But he cautions against reading too much into any artist's labels.

`My work doesn't say `African-American,' ' he says. "It's universal. I don't particularly believe in classifying art. Art is art, and mine is hard to classify. I really don't believe that artists should put themselves in a corner like that. I'll stand on what I do."

And if some of his sculptures show African influence, he says, he's definitely not alone in that.

"All modern art is derivative from Africa," he says. "Back in the 1920s, European artists needed a whole different way of looking at art. They had to be re-infused. Picasso, Henry Moore, Braque, Brancusi, have all taken from African art."

Harris has lectured at the University of Oregon on African-Americans in Europe and the United States, and he'll do so again at the Jacobs Gallery at 1:30 p.m. March 13. He says the lecture will cover artists from 1865 to the present, including "the new superstar of American sculptors," Martin Puryear.

Harris is a member of the Swedish Sculptors Association and one of a few African-American members of the Associated Artists of Pittsburgh, the nation's second-oldest artists association. He has had exhibits in Sweden and Europe and has shown his work at the University of Oregon, in a three-man show with Eugene artist Harold Hoy and California artist Richard Chavez about 2 1/2 years ago.

Harris markets his work through dealers in Stockholm, New York and London.

He says that when he talks to young artists, he advises them to think outside Eugene, to broaden their vision.

"You really want to be national and international," he says. "If you stay within a small community, you get too self-satisfied. You need to broaden your stage so you can get broader criticism. Criticism never hurt anyone."

Harris says he was "a very lucky man" to have family financial support at the beginning of his career. He advises younger artists not to expect to get rich, especially as a sculptor.

"Most people can't afford sculpture," he says. "I can't even afford my own work."

Harris, who has done some teaching over the years, is troubled to see so many students coming out of master of fine arts programs today as conceptual artists "with really nothing to say."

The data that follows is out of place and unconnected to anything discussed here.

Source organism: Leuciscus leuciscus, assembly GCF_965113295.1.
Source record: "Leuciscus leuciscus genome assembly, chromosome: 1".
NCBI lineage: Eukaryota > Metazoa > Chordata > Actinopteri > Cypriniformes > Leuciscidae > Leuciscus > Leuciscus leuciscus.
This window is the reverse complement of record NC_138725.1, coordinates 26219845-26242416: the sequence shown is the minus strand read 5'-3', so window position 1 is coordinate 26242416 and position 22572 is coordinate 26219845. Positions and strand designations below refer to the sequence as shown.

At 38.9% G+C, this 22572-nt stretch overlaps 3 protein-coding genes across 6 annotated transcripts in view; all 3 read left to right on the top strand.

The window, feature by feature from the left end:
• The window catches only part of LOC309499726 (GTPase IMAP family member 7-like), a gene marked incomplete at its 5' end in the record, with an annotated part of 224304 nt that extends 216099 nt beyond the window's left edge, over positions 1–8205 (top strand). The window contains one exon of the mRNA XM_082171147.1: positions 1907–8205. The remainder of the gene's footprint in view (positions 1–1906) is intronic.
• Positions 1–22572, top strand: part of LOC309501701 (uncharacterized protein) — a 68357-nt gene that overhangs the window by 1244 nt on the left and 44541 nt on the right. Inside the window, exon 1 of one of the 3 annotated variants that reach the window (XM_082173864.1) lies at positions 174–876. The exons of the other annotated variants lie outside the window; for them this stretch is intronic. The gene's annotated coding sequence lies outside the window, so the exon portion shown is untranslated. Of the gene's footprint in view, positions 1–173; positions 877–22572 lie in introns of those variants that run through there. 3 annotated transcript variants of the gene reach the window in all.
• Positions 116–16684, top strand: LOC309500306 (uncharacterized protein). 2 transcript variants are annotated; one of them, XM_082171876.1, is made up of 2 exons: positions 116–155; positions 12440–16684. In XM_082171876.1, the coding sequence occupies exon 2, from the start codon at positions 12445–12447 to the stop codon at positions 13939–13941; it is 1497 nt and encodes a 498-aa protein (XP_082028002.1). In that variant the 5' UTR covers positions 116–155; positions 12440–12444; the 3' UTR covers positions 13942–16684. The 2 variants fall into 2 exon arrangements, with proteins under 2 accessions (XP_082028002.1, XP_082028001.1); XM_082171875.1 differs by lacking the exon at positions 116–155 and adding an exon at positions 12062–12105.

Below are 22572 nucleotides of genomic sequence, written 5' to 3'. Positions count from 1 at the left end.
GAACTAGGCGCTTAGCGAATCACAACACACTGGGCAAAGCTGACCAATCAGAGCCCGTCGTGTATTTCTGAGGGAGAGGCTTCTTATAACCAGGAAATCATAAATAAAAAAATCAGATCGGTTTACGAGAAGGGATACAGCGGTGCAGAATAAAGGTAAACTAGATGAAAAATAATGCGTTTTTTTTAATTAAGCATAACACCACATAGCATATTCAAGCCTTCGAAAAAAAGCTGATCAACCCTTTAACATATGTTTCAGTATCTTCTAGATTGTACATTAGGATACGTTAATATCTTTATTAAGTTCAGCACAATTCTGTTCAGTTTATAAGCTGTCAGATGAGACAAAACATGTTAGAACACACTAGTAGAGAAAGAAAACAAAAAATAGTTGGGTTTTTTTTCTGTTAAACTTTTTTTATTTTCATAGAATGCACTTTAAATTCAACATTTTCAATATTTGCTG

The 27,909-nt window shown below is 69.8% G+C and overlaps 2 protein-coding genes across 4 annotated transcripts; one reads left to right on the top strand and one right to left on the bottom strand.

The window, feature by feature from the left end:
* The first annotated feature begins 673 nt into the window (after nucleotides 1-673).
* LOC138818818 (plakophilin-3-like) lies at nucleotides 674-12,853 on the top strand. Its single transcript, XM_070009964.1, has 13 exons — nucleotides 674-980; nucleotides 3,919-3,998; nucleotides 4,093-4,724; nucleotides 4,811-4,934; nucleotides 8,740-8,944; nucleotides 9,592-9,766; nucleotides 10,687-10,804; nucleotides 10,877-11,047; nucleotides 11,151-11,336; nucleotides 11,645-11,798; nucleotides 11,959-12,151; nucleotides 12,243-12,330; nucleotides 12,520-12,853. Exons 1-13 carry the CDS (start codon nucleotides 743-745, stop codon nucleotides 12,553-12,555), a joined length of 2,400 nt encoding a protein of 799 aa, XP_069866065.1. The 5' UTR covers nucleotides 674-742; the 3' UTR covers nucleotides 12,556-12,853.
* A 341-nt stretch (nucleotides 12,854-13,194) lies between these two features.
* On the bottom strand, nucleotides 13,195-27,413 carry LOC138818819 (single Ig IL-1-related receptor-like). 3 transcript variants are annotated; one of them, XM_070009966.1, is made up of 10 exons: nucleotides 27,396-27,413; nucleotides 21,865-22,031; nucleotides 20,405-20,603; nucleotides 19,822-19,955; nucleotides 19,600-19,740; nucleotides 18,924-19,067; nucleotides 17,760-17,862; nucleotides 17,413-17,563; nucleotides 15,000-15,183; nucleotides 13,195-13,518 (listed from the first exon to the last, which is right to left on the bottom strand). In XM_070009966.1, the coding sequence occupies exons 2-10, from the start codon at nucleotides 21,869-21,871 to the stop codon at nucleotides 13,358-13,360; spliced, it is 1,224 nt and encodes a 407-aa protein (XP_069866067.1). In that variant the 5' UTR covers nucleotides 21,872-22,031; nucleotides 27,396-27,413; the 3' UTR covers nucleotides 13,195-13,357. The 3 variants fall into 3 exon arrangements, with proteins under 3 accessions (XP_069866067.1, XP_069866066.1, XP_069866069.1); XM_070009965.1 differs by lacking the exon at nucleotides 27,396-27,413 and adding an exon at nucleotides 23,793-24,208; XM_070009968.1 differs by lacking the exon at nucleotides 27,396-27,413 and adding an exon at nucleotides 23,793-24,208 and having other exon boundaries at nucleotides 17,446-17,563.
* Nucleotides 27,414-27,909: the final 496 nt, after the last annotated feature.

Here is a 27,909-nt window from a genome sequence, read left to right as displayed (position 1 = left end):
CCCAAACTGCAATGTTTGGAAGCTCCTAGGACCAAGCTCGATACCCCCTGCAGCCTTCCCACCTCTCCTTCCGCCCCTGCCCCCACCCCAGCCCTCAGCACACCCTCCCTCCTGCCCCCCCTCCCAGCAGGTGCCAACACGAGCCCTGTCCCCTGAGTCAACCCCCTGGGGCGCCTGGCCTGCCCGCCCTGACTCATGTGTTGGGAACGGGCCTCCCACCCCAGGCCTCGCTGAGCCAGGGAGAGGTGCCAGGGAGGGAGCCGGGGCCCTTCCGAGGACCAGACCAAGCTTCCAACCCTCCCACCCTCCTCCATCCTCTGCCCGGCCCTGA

"I'm not saying you have to do art to please people," he says, but people go to galleries and museums "to see something; there has to be some meat there."

Paul Denison can be reached at 338-2323 or


Jerry Harris: Sculptures and Collages

Where: Jacobs Gallery, downstairs at the Hult Center.

When: Gallery talk 3 p.m. Friday, reception 5:30 p.m. to 8:30 p.m. Friday; normal gallery hours are 11 a.m. to 3 p.m. Tuesday through Saturday. Show will continue through April 10.

Also: Harris will lecture on "African American Artists: The European and American Experience" at 1:30 p.m. March 13 in the Jacobs Gallery.


Harris describes his work as "abstract, often surreal."
COPYRIGHT 2004 The Register Guard
No portion of this article can be reproduced without the express written permission from the copyright holder.
Copyright 2004, Gale Group. All rights reserved. Gale Group is a Thomson Corporation Company.

Article Details
Printer friendly Cite/link Email Feedback
Title Annotation:Arts & Literature
Publication:The Register-Guard (Eugene, OR)
Date:Feb 29, 2004
Previous Article:Special agent looks very familiar.
Next Article:Let's hear it for odes to just about anything.

Related Articles
Performance art in a middle school.
Trophy Winning Sculptures.
Anthony de Mello's workshop on prayer.
Mount Rushmore revisited: high school.
Worldbird: on Children's Carnival of Cultures in Berlin.
Small artists: big ideas.
Curtain up.

Terms of use | Copyright © 2017 Farlex, Inc. | Feedback | For webmasters